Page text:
What to Eat to Improve Your Mood and Mental Health
There are many critical factors that can influence your mood and mental health, and recent studies have found that the food we eat is one of them.
Research shows that diet is linked to both preventing and treating mental health conditions, but many of us aren’t eating anywhere near enough of the foods that will help us feel better.
How food affects your mental health
Firstly, the science…
The ground-breaking SMILES trial was the first study in the world to demonstrate that dietary changes can improve symptoms in those with clinically diagnosed depression. In the study, 32% of participants achieved full remission (i.e. they were no longer considered depressed) after the 12-week intervention, which involved individual consultations with an Accredited Dietitian, while also following a modified Mediterranean diet.
So, what’s the link? Well, have you ever noticed that your emotions are often accompanied by a gut response? Like the feeling of butterflies in your stomach when you’re excited or nervous or feeling a little nauseous when you’re stressed or anxious? That's because the gut and the brain are in constant communication – a phenomenon known as the gut-brain axis.
Recent advances in research have found that the trillions of microorganisms in your gut – your microbiome – can influence this communication. Our microbiome or gut health is directly influenced by our diet.
Research shows that diversity in the amounts and type of bacteria in our gut microbiome will lead to better health outcomes. While everyone has a unique microbiome, if the balance of gut bacteria is disrupted, this could promote inflammation which is a risk factor for mental illness.
Which food is best for mental health?
In order to avoid inflammation from occurring, The American Gut Project found those who consumed 30 or more plants had much more diversity in their gut microbiome, compared to those who ate only 10 per week.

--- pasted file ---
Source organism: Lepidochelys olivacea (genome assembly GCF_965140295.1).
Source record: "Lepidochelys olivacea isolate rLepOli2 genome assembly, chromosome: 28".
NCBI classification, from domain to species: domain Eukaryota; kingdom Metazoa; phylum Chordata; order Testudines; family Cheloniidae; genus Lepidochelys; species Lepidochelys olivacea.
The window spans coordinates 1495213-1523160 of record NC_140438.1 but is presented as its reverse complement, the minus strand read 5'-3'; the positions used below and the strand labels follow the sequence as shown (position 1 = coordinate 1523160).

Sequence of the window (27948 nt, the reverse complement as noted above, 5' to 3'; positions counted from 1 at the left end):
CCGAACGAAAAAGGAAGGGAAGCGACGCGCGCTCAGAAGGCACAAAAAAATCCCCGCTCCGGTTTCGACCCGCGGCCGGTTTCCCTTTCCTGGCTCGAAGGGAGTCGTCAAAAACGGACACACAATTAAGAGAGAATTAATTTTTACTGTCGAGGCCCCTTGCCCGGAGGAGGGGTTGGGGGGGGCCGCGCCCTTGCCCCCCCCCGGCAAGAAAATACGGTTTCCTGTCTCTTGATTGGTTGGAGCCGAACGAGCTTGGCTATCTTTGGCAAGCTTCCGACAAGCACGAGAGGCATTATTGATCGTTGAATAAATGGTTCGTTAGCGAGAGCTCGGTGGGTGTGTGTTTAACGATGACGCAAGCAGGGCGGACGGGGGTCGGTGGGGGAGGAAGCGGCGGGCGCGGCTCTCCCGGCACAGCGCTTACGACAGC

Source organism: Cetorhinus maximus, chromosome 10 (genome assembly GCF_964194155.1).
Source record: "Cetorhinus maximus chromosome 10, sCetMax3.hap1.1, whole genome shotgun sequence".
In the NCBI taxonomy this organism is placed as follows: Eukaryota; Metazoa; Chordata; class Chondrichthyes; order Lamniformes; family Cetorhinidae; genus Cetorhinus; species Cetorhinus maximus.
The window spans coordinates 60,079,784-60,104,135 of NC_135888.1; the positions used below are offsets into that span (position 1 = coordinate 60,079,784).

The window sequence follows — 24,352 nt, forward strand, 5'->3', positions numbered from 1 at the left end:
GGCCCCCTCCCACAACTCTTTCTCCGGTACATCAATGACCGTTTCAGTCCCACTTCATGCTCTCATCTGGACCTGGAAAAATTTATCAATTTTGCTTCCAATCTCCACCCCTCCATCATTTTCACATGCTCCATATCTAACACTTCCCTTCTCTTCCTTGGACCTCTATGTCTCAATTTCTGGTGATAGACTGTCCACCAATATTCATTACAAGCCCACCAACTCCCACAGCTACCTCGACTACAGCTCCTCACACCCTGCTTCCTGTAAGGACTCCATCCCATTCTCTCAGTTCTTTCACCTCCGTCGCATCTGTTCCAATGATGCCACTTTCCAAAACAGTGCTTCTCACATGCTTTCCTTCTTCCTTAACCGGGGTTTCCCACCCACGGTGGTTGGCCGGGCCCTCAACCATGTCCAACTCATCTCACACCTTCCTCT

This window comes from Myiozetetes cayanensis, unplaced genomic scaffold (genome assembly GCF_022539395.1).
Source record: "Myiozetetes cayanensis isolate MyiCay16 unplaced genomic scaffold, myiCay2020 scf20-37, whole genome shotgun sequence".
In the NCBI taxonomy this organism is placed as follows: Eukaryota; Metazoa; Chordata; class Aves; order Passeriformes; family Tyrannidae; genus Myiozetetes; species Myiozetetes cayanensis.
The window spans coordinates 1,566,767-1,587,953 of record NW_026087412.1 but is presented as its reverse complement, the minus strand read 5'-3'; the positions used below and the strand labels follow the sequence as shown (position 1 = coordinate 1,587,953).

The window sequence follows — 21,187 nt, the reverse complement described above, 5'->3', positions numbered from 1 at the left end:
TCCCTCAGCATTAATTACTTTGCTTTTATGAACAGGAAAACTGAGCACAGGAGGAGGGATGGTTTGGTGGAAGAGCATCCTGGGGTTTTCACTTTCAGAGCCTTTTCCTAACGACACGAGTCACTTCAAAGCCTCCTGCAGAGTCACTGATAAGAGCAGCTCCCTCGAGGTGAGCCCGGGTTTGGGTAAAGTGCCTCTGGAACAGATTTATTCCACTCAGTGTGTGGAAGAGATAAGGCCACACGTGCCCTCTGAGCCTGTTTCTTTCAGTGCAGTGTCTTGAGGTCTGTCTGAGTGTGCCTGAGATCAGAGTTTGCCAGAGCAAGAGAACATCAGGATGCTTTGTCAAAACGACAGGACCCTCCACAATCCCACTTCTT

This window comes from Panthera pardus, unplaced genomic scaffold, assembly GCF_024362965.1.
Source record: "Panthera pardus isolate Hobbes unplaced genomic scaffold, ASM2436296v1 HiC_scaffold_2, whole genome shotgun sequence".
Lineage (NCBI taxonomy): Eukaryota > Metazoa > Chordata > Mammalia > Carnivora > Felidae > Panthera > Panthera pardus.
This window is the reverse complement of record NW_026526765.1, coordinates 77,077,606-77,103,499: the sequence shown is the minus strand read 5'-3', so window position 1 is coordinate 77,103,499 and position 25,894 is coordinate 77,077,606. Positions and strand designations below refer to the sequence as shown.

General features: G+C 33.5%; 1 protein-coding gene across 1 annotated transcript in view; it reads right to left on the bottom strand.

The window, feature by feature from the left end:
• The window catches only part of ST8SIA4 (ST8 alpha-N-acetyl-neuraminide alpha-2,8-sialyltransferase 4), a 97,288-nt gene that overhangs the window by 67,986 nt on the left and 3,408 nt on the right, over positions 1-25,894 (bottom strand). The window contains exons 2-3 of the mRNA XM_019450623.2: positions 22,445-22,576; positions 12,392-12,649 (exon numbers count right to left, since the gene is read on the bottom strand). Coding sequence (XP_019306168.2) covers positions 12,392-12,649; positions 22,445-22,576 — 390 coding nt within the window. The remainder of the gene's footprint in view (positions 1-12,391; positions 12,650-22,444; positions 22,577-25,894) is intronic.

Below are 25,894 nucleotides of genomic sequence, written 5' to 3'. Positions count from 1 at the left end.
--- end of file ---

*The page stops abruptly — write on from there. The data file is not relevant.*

They also showed an increase in the number of bacteria that produce compounds called short-chain fatty acids. These short-chain fatty acids have been linked with reduced inflammation and immune function, and better mental health outcomes.
What to eat to improve your mood and mental health
Following the principles of the ModiMed Diet is a great place to start, which focuses on a mostly plant-based diet with the inclusion of dairy, seafood, and meat in smaller portions, less often.
Set a target for 30 plants per week. For many people, 30 might sound like a really big number to aim for, but vegetables and fruit aren’t the only contributors to our 30 plant foods - we can also count wholegrain foods, nuts, seeds, legumes, and olive oil.
Aiming for 30 different plant foods across the week is a lot easier when we consider all the different foods that could count toward this number. Apart from helping to develop a diverse gut microbiome, these plant foods are also good sources of antioxidants, vitamins, and minerals beneficial in many areas of our health.
2. Healthy fats
Yep, these can also fall under plants but deserve their own shout out.
The Mediterranean Diet is abundant with healthy fats and has been consistently linked with better health outcomes, including brain health and mental health. Extra virgin olive oil (EVOO) is a monounsaturated fatty acid that contains an abundance of polyphenols and bioactive compounds, which have been shown to enhance mood and also slow down cognitive decline.
Omega-3 fatty acids in particular have anti-inflammatory characteristics and help the body to circulate serotonin and dopamine, chemicals that can help to boost mood and reduce anxiety. Foods high in omega-3 fatty acids include salmon, trout, and tuna.
Having the information is one thing, but adding it into your day-to-day eating habits is another! If you want expert guidance and easy-to-implement steps for eating to help improve your mood and mental health, check out the 50 Day Food & Mood Challenge. And as a special for Bed Threads readers, simply enter the code ‘BEDTHREADS' at checkout for 10% off. You’re welcome.
Explore more content like this in our series, Ask a Dietitian.
Health & Performance Collective is the brainchild of Sydney Dietitians Jessica Spendlove and Chloe McLeod. They use their 20 years of combined knowledge and skills as dietitians to work with motivated people to live and perform at their best.
Always seek the guidance of your doctor or other qualified health professional with any questions you may have regarding your health or a medical condition.
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